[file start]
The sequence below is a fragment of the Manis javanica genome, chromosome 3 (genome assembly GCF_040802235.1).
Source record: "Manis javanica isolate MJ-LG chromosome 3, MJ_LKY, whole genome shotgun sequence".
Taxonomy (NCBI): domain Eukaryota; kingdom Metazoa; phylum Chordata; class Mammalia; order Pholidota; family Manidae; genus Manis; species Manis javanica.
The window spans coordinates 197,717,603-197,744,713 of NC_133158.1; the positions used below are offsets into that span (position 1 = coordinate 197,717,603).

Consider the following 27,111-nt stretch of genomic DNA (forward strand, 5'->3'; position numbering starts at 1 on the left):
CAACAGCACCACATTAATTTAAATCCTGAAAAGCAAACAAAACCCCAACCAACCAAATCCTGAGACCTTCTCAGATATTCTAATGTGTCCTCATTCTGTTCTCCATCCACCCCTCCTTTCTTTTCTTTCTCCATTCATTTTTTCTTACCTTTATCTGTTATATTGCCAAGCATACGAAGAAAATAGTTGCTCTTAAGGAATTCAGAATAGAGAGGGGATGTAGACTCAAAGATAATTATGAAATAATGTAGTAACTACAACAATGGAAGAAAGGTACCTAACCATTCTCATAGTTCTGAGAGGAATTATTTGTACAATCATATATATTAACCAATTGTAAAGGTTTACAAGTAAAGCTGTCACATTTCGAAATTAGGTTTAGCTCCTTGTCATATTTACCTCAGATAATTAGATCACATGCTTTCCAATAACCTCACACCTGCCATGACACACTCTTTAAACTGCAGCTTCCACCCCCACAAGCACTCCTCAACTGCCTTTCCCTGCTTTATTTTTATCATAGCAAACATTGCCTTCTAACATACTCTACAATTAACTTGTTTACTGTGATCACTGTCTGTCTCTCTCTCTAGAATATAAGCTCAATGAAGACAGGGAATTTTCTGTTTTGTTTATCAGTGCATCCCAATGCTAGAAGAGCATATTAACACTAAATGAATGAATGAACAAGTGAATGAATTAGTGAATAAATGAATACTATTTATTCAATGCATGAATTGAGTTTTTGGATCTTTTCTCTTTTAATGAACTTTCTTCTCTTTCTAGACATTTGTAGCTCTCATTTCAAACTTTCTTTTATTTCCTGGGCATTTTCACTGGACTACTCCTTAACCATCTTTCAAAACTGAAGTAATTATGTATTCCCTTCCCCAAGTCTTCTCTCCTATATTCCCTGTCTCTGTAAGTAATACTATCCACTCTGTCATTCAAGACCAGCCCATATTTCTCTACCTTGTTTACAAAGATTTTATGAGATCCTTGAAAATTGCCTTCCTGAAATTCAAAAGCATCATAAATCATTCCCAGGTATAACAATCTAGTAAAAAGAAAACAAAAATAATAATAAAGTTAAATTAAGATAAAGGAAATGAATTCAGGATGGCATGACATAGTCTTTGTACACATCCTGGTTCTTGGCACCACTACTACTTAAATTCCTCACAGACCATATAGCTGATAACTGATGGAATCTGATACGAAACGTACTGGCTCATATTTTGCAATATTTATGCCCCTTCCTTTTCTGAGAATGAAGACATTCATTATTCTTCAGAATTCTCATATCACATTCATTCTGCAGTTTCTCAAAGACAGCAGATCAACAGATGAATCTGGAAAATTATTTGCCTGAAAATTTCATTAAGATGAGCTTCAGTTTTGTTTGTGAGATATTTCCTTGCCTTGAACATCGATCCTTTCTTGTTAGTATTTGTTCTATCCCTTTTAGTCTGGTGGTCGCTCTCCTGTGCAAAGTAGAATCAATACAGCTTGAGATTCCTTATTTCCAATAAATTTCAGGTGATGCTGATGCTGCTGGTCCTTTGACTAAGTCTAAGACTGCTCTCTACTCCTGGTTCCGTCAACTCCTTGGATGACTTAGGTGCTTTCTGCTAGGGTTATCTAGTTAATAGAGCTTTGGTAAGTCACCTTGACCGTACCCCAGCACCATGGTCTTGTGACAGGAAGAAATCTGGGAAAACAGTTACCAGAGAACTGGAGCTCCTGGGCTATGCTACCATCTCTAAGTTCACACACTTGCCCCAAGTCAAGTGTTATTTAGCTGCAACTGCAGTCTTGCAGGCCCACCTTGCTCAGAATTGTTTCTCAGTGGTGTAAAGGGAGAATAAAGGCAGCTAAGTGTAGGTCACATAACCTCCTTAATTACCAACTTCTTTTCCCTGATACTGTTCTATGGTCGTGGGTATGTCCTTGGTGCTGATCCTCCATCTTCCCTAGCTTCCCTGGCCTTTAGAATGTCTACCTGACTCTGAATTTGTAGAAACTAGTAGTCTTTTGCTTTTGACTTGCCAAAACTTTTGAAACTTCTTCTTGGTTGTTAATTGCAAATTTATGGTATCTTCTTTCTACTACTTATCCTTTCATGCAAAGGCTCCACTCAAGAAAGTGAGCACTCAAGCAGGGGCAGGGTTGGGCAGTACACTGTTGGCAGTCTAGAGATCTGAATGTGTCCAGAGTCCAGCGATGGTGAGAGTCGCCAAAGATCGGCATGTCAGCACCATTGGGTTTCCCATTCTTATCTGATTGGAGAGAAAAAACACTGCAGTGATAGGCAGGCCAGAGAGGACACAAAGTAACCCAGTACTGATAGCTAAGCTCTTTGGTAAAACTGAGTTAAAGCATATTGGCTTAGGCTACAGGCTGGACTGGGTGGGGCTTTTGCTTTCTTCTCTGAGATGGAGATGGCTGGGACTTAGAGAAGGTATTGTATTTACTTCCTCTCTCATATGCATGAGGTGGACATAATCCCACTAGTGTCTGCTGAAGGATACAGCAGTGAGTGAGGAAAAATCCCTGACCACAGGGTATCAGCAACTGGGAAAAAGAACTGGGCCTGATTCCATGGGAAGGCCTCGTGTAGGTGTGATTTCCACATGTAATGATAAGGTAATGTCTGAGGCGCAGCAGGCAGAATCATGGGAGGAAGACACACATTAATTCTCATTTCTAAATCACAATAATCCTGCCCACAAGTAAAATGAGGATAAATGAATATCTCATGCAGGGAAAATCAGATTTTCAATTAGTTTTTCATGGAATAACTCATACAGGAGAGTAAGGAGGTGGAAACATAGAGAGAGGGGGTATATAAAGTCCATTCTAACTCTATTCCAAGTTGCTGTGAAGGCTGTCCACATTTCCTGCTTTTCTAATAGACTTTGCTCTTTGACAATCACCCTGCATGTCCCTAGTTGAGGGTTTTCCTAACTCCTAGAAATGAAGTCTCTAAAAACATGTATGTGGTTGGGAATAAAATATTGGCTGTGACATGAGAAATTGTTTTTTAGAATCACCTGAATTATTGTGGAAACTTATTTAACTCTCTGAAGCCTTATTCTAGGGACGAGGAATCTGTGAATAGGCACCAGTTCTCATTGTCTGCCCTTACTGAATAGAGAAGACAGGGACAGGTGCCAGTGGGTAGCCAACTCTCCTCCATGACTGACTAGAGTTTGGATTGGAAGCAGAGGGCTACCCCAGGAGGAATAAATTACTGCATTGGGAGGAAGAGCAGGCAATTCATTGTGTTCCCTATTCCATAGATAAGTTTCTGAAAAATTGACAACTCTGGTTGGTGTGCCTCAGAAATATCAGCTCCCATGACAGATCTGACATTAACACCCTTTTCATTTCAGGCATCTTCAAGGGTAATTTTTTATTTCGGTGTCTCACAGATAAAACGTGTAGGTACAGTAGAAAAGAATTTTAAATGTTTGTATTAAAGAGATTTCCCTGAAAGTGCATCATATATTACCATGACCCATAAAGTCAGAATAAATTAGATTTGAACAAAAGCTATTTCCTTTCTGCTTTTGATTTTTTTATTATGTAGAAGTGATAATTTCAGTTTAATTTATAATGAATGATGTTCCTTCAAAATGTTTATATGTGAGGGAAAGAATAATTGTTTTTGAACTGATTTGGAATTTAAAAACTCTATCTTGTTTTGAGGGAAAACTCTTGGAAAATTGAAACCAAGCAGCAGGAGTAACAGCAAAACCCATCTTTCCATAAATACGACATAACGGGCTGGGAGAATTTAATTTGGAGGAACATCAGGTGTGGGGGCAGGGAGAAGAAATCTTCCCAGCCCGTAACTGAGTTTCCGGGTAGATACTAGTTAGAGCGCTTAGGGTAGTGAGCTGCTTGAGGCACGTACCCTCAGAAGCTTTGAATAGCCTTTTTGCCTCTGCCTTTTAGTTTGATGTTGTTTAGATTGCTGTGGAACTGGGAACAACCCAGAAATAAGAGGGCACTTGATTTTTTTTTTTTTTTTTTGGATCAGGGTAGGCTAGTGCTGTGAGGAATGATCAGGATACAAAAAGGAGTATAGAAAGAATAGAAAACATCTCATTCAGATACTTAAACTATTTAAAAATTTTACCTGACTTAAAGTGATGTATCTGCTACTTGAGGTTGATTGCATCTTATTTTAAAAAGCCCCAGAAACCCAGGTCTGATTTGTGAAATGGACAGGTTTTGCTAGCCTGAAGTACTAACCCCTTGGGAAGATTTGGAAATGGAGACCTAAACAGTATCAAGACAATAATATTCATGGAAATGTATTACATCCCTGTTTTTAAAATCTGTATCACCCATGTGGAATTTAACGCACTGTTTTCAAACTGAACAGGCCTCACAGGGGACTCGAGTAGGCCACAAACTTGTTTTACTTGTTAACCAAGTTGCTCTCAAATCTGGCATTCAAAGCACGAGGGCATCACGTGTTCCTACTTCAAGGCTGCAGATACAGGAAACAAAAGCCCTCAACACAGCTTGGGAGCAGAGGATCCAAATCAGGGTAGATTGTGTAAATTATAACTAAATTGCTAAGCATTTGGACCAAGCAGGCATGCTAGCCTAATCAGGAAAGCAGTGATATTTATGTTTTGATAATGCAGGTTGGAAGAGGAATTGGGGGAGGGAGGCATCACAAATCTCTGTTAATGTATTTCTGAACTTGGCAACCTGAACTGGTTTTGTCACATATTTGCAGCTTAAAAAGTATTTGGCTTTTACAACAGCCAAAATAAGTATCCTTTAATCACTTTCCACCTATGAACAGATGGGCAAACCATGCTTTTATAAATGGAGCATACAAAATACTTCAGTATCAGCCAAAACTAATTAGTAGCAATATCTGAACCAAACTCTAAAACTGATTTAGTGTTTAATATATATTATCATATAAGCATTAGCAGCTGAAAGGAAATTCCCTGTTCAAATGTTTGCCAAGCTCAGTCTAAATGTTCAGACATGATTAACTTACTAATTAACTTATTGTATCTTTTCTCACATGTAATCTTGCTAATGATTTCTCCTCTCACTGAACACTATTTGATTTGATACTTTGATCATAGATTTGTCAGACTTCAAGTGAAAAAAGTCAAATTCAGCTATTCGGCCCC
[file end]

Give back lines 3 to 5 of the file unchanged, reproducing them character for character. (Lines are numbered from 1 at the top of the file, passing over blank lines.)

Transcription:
Taxonomy (NCBI): domain Eukaryota; kingdom Metazoa; phylum Chordata; class Mammalia; order Pholidota; family Manidae; genus Manis; species Manis javanica.
The window spans coordinates 197,717,603-197,744,713 of NC_133158.1; the positions used below are offsets into that span (position 1 = coordinate 197,717,603).

Consider the following 27,111-nt stretch of genomic DNA (forward strand, 5'->3'; position numbering starts at 1 on the left):